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    actual Notes      JavaScript SiteSearch
The Fast SiteSearch JavaScript Engine is now provided in the version 5.

Please use the download page to receive the sources or a zip file with a complete example.

29-December-2001



The Fast SiteSearch JavaScript Engine in the version 4.1 and above
supports no more Netscape version 3 (Netscape Gold) browsers.

22-December-2001



In the update of the return or enter key pressing below (see note from 20. December 2001),
there could be inserted an additional JavaScript code to ensure that the
return or enter key pressing is sensible only at focusing of the search field entry.
It's importent if there are more as one FORM elements in your search page
(if you have only one FORM in your search page you could ignore this additional JavaScript code).

The global variable search_field_focus and the function set_return_enter_key(status)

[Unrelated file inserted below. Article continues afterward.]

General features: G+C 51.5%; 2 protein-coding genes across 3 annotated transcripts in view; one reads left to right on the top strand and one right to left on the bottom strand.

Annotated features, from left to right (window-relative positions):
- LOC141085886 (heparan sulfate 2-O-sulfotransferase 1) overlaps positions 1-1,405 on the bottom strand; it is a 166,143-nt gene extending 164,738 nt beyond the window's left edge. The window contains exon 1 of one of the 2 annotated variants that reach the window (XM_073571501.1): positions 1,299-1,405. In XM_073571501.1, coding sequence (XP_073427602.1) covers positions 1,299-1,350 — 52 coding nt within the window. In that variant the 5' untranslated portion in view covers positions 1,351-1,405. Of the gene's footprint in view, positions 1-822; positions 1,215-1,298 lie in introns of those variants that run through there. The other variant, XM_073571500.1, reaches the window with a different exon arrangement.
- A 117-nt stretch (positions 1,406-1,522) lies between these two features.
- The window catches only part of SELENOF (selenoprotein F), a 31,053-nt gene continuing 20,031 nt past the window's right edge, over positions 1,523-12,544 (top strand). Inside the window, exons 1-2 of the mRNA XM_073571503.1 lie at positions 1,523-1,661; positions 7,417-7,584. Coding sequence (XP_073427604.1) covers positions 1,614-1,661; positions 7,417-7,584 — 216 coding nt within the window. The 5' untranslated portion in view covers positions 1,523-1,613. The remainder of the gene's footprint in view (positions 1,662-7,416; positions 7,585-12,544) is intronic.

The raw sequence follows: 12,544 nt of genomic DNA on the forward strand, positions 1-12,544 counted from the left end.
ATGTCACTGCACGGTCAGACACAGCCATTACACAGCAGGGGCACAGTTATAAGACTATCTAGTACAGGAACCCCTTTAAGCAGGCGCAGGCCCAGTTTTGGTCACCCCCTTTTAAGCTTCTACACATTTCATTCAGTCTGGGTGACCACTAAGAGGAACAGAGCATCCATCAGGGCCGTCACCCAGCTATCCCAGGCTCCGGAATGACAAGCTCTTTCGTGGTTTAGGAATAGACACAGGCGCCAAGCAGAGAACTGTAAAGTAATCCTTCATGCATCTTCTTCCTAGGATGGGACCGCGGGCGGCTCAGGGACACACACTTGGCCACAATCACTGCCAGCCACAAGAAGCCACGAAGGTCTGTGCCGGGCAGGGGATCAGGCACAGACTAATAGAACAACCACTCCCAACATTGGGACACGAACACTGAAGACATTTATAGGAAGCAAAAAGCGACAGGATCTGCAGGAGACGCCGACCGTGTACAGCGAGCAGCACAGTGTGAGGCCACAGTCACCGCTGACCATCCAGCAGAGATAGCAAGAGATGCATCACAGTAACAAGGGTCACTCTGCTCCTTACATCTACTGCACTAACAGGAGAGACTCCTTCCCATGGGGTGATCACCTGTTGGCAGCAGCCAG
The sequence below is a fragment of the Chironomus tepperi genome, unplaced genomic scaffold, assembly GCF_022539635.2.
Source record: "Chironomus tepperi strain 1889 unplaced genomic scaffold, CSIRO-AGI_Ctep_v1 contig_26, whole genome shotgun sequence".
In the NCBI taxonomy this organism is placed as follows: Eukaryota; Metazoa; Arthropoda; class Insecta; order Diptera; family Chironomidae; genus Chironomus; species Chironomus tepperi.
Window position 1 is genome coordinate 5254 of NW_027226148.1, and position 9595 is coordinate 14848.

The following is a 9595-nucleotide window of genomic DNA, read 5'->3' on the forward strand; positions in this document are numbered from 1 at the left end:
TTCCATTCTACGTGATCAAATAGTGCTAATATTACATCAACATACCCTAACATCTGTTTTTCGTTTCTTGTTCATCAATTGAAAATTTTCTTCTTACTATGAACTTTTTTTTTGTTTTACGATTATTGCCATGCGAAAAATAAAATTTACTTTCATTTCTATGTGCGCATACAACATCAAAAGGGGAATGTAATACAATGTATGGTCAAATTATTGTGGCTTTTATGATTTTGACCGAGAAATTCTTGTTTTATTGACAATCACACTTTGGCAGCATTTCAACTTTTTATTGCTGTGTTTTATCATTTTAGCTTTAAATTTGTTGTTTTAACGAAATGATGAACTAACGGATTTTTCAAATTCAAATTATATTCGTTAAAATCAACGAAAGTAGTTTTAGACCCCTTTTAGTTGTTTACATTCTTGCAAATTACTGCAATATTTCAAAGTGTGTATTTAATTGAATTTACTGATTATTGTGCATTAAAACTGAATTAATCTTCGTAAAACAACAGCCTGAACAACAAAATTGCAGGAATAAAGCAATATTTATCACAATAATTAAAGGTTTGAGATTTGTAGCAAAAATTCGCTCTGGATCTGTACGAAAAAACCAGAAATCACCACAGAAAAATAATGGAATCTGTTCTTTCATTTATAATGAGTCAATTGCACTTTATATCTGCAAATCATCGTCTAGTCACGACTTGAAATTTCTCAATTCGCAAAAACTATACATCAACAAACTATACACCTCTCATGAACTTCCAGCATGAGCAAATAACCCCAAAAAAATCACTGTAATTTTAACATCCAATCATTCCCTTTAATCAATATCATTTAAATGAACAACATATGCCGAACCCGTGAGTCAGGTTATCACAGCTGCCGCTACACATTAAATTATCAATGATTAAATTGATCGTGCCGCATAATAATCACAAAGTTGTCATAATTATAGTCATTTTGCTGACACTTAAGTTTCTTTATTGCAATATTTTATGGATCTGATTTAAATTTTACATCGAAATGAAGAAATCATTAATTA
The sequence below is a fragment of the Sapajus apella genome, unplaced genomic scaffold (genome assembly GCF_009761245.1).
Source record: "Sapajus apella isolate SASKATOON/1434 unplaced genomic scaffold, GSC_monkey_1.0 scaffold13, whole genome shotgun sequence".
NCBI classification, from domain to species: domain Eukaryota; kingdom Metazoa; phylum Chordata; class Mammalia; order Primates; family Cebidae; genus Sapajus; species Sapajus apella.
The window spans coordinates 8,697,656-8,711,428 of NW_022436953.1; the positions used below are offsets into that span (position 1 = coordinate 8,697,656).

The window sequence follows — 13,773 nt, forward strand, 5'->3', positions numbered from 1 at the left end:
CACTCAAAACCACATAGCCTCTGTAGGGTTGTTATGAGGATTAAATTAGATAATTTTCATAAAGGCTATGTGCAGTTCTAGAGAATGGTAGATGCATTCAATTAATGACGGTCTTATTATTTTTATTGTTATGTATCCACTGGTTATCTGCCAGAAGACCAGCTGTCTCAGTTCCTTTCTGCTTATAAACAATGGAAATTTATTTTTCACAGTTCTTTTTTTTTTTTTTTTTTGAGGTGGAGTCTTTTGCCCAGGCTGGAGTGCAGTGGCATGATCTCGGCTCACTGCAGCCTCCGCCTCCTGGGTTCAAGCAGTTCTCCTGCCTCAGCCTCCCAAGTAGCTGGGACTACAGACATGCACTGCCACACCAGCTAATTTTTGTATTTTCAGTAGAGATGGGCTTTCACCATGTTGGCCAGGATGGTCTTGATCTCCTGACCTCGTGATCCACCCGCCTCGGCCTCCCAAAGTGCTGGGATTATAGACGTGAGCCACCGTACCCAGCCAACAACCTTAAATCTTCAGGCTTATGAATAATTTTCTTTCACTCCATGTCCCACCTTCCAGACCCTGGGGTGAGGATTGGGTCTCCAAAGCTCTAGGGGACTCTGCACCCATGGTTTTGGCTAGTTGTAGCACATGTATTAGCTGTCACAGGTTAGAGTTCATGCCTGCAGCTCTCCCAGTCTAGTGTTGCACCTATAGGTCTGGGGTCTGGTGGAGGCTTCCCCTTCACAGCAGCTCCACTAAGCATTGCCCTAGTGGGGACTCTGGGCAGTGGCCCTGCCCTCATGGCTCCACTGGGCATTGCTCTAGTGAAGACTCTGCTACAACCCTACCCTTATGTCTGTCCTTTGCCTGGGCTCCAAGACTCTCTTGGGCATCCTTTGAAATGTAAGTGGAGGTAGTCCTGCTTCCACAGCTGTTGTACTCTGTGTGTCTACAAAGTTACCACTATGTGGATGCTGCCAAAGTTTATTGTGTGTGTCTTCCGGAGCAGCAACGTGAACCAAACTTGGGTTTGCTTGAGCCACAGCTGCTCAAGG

are to insert and the keyDown(e) is to replace, like:

  ... more JavaScript code ...
  var search_field_focus = true;
  function set_return_enter_key(status) {
    search_field_focus = status;
  }
  function keyDown(e) {
    var ok=false;
    if (navigator.appName=="Microsoft Internet Explorer") if (window.event.keyCode == 13) ok=true;
    if (navigator.appName=="Netscape") if (e.which == 13) ok=true;
    if (ok && search_field_focus) document.searchForm.find.click();
  }
  document.onkeydown = keyDown
  ... more
             
and the search FORM element

<INPUT ... name='search_name'>

within the HTML search page is to complete with events onfocus and onblur:

  ... more HTML ...
  <SCRIPT LANGUAGE="JavaScript">
  <!-- 
  var browserName = navigator.appName; 
  var browserVer = parseInt(navigator.appVersion);
  if ( (browserName == "Netscape" && browserVer >= 4) || 
       (browserName == "Microsoft Internet Explorer" && browserVer >= 4) ) {

    document.writeln("<FORM NAME='searchForm' onsubmit='return checkField();' target='main'>");